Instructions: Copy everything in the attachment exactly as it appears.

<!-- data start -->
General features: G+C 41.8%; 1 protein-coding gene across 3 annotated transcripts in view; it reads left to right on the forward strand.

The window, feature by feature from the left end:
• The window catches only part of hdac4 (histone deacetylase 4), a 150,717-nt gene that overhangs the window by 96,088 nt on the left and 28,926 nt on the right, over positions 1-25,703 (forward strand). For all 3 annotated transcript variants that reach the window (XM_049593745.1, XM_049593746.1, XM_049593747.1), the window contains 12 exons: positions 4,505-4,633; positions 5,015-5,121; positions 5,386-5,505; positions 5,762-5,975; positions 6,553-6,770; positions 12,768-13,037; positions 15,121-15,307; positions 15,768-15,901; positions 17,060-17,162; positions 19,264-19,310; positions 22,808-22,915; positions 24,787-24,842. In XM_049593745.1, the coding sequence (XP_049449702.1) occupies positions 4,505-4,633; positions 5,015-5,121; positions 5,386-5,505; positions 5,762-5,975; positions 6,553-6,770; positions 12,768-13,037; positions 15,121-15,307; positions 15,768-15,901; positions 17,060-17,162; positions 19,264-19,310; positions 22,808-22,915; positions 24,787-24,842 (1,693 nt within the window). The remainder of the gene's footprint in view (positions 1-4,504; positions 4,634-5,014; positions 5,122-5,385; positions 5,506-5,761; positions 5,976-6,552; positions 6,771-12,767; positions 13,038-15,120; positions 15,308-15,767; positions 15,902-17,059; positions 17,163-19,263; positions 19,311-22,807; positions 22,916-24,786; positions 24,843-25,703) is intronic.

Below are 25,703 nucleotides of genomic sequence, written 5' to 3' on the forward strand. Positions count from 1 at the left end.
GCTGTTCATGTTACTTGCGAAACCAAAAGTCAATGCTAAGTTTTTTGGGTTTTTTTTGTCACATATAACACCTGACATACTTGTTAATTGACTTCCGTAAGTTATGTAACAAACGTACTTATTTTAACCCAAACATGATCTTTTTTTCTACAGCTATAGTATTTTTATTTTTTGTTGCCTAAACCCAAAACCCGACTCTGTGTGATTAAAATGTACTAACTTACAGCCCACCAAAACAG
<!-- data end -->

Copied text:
General features: G+C 41.8%; 1 protein-coding gene across 3 annotated transcripts in view; it reads left to right on the forward strand.

The window, feature by feature from the left end:
• The window catches only part of hdac4 (histone deacetylase 4), a 150,717-nt gene that overhangs the window by 96,088 nt on the left and 28,926 nt on the right, over positions 1-25,703 (forward strand). For all 3 annotated transcript variants that reach the window (XM_049593745.1, XM_049593746.1, XM_049593747.1), the window contains 12 exons: positions 4,505-4,633; positions 5,015-5,121; positions 5,386-5,505; positions 5,762-5,975; positions 6,553-6,770; positions 12,768-13,037; positions 15,121-15,307; positions 15,768-15,901; positions 17,060-17,162; positions 19,264-19,310; positions 22,808-22,915; positions 24,787-24,842. In XM_049593745.1, the coding sequence (XP_049449702.1) occupies positions 4,505-4,633; positions 5,015-5,121; positions 5,386-5,505; positions 5,762-5,975; positions 6,553-6,770; positions 12,768-13,037; positions 15,121-15,307; positions 15,768-15,901; positions 17,060-17,162; positions 19,264-19,310; positions 22,808-22,915; positions 24,787-24,842 (1,693 nt within the window). The remainder of the gene's footprint in view (positions 1-4,504; positions 4,634-5,014; positions 5,122-5,385; positions 5,506-5,761; positions 5,976-6,552; positions 6,771-12,767; positions 13,038-15,120; positions 15,308-15,767; positions 15,902-17,059; positions 17,163-19,263; positions 19,311-22,807; positions 22,916-24,786; positions 24,843-25,703) is intronic.

Below are 25,703 nucleotides of genomic sequence, written 5' to 3' on the forward strand. Positions count from 1 at the left end.
GCTGTTCATGTTACTTGCGAAACCAAAAGTCAATGCTAAGTTTTTTGGGTTTTTTTTGTCACATATAACACCTGACATACTTGTTAATTGACTTCCGTAAGTTATGTAACAAACGTACTTATTTTAACCCAAACATGATCTTTTTTTCTACAGCTATAGTATTTTTATTTTTTGTTGCCTAAACCCAAAACCCGACTCTGTGTGATTAAAATGTACTAACTTACAGCCCACCAAAACAG